Don’t wash produce with soap as it will damage the skin and contribute to early rot. Use plain, clean water.
Make sure cutting boards and knives are clean and not contaminated from slicing meat products.
Frozen foods are usually fresher than ‘fresh’ foods as they are flash frozen within hours of harvest.
Take produce out of the plastic bag as soon as possible or it will start to ‘sweat’ and decay.
There is no absolute way to tell if a watermelon is ripe. You’re buying a ‘pig in a poke’, so the cut ones are your best value. There are new ‘mini melons’ on the market that are perfect for small families.
Cantaloupe: look for good, even ‘netting’, no soil stains and stem end should have some ‘give’ to it. If the seeds rattle inside when shaken, do not buy it.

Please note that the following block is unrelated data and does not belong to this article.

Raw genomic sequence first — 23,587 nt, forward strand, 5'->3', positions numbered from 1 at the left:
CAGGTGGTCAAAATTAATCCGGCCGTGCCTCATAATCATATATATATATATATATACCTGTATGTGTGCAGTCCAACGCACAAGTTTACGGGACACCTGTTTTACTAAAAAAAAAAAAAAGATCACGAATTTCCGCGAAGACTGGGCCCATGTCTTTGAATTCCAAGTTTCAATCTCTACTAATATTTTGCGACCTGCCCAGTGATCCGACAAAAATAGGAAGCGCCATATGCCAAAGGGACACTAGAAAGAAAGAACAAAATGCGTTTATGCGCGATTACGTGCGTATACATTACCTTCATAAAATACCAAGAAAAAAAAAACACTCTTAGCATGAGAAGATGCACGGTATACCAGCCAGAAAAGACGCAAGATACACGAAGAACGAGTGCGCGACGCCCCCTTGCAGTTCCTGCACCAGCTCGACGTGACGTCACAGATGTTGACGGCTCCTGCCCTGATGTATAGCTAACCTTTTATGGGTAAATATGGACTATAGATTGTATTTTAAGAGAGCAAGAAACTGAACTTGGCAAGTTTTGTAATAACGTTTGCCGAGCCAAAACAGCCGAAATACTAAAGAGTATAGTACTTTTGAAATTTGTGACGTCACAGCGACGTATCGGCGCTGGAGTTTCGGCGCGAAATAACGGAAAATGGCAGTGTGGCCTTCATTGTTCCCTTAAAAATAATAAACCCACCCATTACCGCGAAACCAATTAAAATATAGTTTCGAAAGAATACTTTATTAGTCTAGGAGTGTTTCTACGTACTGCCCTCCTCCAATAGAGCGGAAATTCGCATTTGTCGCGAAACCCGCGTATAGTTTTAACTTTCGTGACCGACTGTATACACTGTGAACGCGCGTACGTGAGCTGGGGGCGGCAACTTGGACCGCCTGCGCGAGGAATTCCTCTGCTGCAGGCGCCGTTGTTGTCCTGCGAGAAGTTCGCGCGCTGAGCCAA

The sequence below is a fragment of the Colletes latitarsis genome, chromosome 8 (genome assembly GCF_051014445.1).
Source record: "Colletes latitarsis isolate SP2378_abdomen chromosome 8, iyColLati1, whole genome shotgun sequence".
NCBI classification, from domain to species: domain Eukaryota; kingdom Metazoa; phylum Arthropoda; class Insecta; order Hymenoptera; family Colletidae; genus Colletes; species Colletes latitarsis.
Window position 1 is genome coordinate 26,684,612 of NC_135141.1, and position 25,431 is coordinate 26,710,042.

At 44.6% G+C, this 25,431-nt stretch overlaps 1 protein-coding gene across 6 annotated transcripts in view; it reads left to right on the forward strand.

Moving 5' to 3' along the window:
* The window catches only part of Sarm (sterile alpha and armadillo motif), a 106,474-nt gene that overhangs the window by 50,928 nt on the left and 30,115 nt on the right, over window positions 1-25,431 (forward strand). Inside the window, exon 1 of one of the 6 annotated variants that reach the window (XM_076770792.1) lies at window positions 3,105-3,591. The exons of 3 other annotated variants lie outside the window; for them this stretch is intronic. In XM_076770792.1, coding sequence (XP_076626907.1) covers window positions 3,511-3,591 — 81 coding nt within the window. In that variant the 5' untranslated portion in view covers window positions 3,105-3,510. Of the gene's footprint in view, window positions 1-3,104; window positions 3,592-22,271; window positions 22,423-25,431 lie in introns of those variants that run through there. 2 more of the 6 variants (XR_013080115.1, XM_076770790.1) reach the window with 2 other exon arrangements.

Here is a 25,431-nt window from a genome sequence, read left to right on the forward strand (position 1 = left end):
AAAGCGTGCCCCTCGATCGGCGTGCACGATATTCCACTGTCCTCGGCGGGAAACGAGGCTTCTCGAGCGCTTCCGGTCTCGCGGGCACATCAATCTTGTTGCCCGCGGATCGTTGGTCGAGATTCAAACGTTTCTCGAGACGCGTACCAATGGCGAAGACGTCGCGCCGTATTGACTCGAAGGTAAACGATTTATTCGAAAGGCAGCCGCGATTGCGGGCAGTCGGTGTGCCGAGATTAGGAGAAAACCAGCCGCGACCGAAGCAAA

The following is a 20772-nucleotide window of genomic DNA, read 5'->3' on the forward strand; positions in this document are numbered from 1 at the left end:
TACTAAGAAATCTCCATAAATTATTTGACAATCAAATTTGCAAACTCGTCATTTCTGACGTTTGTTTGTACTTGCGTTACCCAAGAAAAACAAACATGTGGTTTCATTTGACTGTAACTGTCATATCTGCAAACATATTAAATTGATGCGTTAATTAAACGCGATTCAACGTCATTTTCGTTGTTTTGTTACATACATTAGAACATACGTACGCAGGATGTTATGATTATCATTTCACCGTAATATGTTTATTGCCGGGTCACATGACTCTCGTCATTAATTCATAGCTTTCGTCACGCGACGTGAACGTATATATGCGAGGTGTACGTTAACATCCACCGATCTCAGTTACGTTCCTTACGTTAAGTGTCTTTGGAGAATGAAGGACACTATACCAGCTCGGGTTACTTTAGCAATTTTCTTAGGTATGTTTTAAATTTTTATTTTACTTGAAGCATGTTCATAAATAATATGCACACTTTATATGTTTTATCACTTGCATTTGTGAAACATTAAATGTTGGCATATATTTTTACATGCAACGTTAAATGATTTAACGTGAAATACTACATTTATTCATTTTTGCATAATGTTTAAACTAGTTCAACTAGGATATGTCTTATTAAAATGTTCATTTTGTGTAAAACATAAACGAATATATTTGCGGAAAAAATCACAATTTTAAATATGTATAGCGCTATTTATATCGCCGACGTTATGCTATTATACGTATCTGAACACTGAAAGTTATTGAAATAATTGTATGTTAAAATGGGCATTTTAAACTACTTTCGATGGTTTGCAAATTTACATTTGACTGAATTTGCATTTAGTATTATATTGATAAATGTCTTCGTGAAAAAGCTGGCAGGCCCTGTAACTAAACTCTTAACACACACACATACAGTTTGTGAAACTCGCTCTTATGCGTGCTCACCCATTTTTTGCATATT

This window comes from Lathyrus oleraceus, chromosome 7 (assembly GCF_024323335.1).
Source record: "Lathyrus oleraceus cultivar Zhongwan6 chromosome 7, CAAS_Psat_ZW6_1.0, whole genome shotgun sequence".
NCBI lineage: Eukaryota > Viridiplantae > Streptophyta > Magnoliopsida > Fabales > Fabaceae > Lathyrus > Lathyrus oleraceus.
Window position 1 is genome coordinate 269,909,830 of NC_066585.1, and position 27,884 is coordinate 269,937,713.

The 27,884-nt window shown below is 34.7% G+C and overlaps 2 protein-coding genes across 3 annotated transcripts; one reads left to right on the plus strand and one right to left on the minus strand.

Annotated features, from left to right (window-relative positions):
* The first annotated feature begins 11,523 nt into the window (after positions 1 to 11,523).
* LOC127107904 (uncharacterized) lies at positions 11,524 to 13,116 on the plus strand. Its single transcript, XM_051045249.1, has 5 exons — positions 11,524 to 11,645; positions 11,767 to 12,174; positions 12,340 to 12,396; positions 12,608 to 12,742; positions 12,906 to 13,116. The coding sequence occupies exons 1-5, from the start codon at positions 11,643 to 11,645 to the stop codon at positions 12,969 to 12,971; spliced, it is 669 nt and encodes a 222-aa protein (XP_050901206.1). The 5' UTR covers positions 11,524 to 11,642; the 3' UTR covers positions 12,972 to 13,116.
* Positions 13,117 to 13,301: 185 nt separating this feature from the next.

Eighteen to 20 people are involved in getting produce from the fields to your table. All have to make a profit, so that is why produce is so expensive.
Microwave acorn squash for a bit to make it easier to cut.
Spaghetti squash: remove seeds before baking and use as a spaghetti substitute.
Make sure cucumbers are all green and have no yellow on them. Long ones wrapped in cellophane are not bitter.
For yellow neck, crookneck or zucchini squash the smaller ones are a better choice.
Buy sweet potatoes or yams on sale, clean and wrap in plastic wrap. Store at room temperature, and they will keep a long time.
Grapes are ripe if they pull off the stem easily.
Berries: Turn over the box and shake the whole package. If the bottom layer does not lift off, do not buy as the fruit is damaged.
Baby carrots are sweeter than whole carrots. Make sure it is labeled baby carrots as some packers use stem ends from large carrots and market them as small carrots.